• Likewise, the district heating grid can be operated at staggered intervals via the second thermal store. For example, it is also possible to decouple a part heat flow from the power plant directly and hence to feed the district heating grid, which corresponds to the previous combined heat and power procedure, in order to compensate for any peak loads in the district heating grid when, owing to the requirements of the power grid and the power supply which is, for example, provided from renewable sources, the heat pump should not be put into operation. The connection of the condenser of the power plant to the evaporator of the heat pump is particularly energy-efficient because the waste heat of the power plant for use in the district heating grid can be brought to a much higher temperature level by the heat pump and simultaneously the cooling capacity of the power plant can be reduced. The use of water for cooling and the electrical fan capacity are thus reduced in the power plant. It is, for example, also conceivable to use the waste heat of compressors, for example via water cooling circuits, to charge the second thermal store.
  • Water stores or phase change material stores are, for example, suitable as thermal stores.
  • In particular, the power plant can be connected to a district heating grid and simultaneously to a district cooling grid via a heat pump and a refrigerating machine, respectively, and both thermal grids can be operated at staggered intervals via the respective thermal store. In this situation, a further connection can be made of the condenser of the refrigerating machine to the first thermal store which is connected to the condenser of the power plant and the evaporator of the heat pump, and the waste heat of the refrigerating machine can thus be used at staggered intervals for the evaporator of the heat pump. This is a particularly advantageous energy-efficient synergy of the system of multiple components described herein.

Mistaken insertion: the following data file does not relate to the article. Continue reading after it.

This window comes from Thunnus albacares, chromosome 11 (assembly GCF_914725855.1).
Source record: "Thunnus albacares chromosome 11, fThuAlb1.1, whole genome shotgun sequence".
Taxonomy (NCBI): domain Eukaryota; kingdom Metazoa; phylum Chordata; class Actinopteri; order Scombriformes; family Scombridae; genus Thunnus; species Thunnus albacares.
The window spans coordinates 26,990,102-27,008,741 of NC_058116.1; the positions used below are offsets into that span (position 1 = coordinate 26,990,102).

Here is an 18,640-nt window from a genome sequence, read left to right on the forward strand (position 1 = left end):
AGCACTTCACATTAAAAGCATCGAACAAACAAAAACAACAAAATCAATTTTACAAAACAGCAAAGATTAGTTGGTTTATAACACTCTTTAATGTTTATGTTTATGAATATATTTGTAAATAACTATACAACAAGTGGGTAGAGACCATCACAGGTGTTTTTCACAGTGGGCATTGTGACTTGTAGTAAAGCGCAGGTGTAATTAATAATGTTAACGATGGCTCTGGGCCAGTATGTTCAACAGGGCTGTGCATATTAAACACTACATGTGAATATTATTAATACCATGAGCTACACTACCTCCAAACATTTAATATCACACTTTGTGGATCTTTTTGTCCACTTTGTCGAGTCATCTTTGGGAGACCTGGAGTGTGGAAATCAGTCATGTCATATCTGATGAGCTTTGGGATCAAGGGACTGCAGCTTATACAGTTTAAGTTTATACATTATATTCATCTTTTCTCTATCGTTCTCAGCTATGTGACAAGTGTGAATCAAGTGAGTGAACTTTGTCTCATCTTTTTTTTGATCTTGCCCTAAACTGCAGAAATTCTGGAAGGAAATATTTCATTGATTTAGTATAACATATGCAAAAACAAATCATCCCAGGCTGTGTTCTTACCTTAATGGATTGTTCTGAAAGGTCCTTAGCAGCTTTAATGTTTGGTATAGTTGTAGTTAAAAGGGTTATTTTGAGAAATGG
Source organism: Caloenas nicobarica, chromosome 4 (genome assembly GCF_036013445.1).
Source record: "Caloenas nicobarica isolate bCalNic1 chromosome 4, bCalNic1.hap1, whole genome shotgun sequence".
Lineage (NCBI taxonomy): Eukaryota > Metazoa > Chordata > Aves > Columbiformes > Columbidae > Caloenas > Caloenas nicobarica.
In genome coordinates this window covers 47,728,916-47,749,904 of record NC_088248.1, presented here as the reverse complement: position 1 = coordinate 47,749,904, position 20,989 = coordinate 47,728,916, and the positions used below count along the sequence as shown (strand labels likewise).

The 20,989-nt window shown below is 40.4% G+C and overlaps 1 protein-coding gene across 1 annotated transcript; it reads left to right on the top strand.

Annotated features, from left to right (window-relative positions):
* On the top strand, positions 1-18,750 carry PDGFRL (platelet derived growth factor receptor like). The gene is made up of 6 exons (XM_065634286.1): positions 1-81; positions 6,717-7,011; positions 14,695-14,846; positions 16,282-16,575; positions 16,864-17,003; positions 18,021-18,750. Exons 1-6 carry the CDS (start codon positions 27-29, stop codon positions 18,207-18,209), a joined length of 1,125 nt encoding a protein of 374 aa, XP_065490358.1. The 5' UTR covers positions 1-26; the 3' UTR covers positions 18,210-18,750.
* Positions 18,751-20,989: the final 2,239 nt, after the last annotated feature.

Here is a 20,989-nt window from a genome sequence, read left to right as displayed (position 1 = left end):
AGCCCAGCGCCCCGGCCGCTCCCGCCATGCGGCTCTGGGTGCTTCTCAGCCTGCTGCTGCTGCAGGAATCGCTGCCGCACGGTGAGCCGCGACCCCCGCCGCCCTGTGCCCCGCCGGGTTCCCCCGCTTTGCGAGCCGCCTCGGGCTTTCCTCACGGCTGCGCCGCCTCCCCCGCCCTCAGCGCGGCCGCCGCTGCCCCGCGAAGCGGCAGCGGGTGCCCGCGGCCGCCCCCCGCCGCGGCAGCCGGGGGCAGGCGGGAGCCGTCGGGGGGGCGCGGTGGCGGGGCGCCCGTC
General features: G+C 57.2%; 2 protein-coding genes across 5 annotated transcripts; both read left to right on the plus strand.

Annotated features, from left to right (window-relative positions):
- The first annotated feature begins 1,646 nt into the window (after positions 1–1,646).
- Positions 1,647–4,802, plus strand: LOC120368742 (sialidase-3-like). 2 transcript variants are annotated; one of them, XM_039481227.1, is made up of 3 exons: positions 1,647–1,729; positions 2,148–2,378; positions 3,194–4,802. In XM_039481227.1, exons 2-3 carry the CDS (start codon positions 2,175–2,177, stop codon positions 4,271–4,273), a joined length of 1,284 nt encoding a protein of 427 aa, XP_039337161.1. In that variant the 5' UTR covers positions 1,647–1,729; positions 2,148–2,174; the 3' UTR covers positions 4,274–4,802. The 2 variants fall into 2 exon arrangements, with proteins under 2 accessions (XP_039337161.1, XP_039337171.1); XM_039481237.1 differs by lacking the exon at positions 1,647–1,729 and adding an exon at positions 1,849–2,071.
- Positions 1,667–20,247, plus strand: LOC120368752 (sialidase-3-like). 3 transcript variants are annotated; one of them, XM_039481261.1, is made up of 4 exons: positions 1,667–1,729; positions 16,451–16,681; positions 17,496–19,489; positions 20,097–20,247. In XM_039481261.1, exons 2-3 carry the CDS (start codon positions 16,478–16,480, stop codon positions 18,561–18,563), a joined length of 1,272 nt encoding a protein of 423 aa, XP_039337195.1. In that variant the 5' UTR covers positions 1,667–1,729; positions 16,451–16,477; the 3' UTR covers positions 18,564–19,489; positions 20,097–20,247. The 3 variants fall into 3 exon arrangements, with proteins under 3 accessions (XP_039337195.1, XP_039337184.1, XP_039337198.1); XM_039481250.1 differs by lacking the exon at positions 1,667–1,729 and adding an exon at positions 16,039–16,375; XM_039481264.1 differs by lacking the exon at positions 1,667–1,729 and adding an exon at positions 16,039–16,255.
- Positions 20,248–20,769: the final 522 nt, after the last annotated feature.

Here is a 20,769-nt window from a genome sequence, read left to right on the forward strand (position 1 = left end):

• It is particularly advantageous to couple a generator of the power plant and a compressor of at least one energy conversion device to the same shaft.
  • Alternatively, the compressor or multiple compressors can also be operated by indirect power transfer, for example via belts or without any direct power transfer at all, for example via the power grid. The advantageous embodiment of coupling compressors and the generator or turbine of the power plant on a common shaft reduces any power transfer losses. The coupling and decoupling of a rotating machine in ongoing operation is known and does not contain any new technical requirements.
  • Both a refrigerating machine and a heat pump, or both of them at the same time on the same shaft, can be operated like the generator of the power plant. For example, in the combination with a refrigerating machine and with a heat pump too, in each case only one energy conversion device can be operated and it is thus possible to switch, for example, from winter to summer operation.
  • All possible conventional power plants for power generation can be considered as a power plant in one of the described systems, for example nuclear power plants, coal-fired power plants, biomass power plants, gas-fired or oil-fired power plants, etc. The respective power plant used can be operated at a constant fuel mass flow and nevertheless adjustable flexible electrical power can be provided using the heat pump or the refrigerating machine. These power plants can thus also be used within smart grids into which the feeding-in of renewable sources of energy can be prioritized.